When the long-running BBC radio series Desert Island Discs invited Nicholas Goodison to take part in the programme in 1987, he made one stipulation. The interview had to be recorded in his own office, 22 storeys above the City of London, rather than in a BBC studio. Goodison, who has died aged 87, was at the time chairman of the London Stock Exchange, and he had just piloted that institution through the period of enormous change that had acquired the epithet the big bang.
Tall, slightly stooping, quietly spoken and rarely ruffled, Goodison believed that the workplace should be “a place of delight”, and his office reflected that belief. It was furnished with specially commissioned chairs, a table and a bookcase hand-made by Alan Peters, exquisite ornaments, art, and examples of his special interest – barometers and clocks. The chairman’s office was an oasis of calm within a building that hummed with the frenetic energy of Europe’s leading international financial marketplace.
The big bang had arisen from a deal made between the London Stock Exchange and the Conservative government, largely to avoid the financial institution being taken to the Restrictive Practices Court.
The Stock Exchange had always dealt on the basis of fixed commissions and rigorous separation of roles in the securities markets. Brokers (such as Goodison’s family firm Quilter Goodison) traded only for clients, were prohibited from “own account” trading, and were owned by partnerships of individual members. They bought and sold their clients’ securities from and to jobbers, acting effectively as wholesalers who ran trading books.
It was a comfortable closed shop, a cartel that Margaret Thatcher’s administration was determined to break. With the big bang, the distinction between brokers and jobbers was abolished; outside firms, such as banks, were able to buy into the industry; and the traditional method of face-to-face dealing, based on the premise that “my word is my bond”, was swept away by computerised trading systems. Old-established city firms were snapped up by foreign investment banks with the capital to expand and trade on their own behalf.
Anyone meeting the aesthete Goodison for the first time, with his quiet manner, immaculate appearance, classics background and deep knowledge of music, arts and furniture, might be led to the conclusion that he would be better suited to academia or perhaps to the “old school” of the City. That would be to underestimate an iron will and genuine determination to see through the changes that he had persuaded the Stock Exchange council to embrace.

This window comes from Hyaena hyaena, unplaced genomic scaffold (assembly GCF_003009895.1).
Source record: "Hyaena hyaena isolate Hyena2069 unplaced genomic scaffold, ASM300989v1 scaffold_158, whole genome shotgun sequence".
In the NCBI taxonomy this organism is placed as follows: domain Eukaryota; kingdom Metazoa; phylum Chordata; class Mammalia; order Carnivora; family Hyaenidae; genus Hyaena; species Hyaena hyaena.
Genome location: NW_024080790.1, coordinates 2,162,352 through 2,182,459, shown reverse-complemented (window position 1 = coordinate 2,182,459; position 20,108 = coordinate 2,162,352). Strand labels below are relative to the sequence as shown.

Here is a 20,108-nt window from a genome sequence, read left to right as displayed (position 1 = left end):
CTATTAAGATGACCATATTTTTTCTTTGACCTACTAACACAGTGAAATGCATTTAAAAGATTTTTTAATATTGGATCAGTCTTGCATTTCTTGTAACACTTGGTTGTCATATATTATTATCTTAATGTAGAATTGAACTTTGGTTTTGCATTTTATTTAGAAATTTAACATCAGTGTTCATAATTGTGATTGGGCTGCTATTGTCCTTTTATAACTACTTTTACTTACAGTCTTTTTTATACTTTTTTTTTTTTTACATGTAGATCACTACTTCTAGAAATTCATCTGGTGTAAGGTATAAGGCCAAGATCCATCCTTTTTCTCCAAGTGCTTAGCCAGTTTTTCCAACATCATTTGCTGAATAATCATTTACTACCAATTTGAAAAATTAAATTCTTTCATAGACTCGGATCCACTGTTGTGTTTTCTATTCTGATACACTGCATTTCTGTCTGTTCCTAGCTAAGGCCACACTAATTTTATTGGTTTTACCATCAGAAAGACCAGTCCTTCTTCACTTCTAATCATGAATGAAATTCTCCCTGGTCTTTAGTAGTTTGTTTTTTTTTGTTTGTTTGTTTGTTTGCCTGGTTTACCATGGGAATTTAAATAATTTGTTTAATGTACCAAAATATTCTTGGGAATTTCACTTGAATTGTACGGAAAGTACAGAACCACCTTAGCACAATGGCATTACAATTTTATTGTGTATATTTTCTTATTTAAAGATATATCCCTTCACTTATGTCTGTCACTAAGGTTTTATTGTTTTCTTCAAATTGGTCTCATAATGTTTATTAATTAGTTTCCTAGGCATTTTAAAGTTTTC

Although there was a hitch with the computer system on big bang day itself, 27 October 1986, the transformation achieved its objectives of broadening ownership, abolishing restrictive practices, and ensuring London remained at the centre of world financial markets. This was very much due to Goodison’s leadership. He thrived on change.
Less than a year later, markets ended a long positive run with a sharp and sudden downturn, during which Goodison was a voice of calm and reason who did much to restore confidence.
He was born into a stockbroking dynasty, the son of Eileen (nee Proctor) and Edmund Goodison. His father and grandfather were both successful City stockbrokers. Nicholas enjoyed a conventionally privileged education: Marlborough college and then Cambridge to study classics at King’s College. He sang in the school choir, at university and in the Bach choir, and told Michael Parkinson, who interviewed him for Desert Island Discs, that he got a “tremendous kick” out of church music.
Nevertheless, and despite strong contrary advice from his father, he joined the family firm, HE Goodison, later Quilter Goodison, “on a trial basis” in 1958, after university. Despite nearly leaving after two years, to take up teaching, he remained in the City and became a partner in 1962 and chairman in 1975. By that time he was already a member of the Stock Exchange council, having been elected in 1968. In 1976, a year after taking the top job at the family firm, he stepped up to the chairmanship of the London Stock Exchange. He was knighted in 1982.
He left Quilter Goodison when it was bought by Commercial Union in 1988 and accepted the chairmanship of TSB Group, another organisation where big changes were high up the agenda, remaining in that post until 1995, and then acting as deputy chairman of the Lloyds TSB group for a further five years.
The climb up the ranks of the City establishment did, however, still leave room for him to follow and develop his interests in music and fine arts. He published English Barometers 1680-1860 (1968), which became the standard work on the subject, and a monograph, Ormolu: The Work of Matthew Boulton (1974).
He became a devotee of opera and, even in the run-up to big bang, found the time to become vice-chairman of English National Opera (1980-98), and chairman of the National Art Collections Fund (1986-2002) and the Courtauld Institute (1982-2002), also serving many other institutions and societies linked to furniture and the arts.
In 1960 he married Judith Abel Smith. She and their son, Adam, and two daughters, Katharine and Rachel, survive him.